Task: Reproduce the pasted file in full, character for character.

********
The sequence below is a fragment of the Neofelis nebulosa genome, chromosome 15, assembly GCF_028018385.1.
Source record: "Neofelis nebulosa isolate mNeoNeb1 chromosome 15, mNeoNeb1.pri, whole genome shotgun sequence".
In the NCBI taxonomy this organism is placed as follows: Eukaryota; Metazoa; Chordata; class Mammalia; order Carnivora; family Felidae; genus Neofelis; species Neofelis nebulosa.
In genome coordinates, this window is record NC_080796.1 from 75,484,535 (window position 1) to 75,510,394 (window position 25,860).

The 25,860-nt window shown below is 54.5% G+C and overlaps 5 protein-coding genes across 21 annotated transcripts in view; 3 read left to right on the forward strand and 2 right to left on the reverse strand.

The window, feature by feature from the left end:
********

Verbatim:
The sequence below is a fragment of the Neofelis nebulosa genome, chromosome 15, assembly GCF_028018385.1.
Source record: "Neofelis nebulosa isolate mNeoNeb1 chromosome 15, mNeoNeb1.pri, whole genome shotgun sequence".
In the NCBI taxonomy this organism is placed as follows: Eukaryota; Metazoa; Chordata; class Mammalia; order Carnivora; family Felidae; genus Neofelis; species Neofelis nebulosa.
In genome coordinates, this window is record NC_080796.1 from 75,484,535 (window position 1) to 75,510,394 (window position 25,860).

The 25,860-nt window shown below is 54.5% G+C and overlaps 5 protein-coding genes across 21 annotated transcripts in view; 3 read left to right on the forward strand and 2 right to left on the reverse strand.

The window, feature by feature from the left end: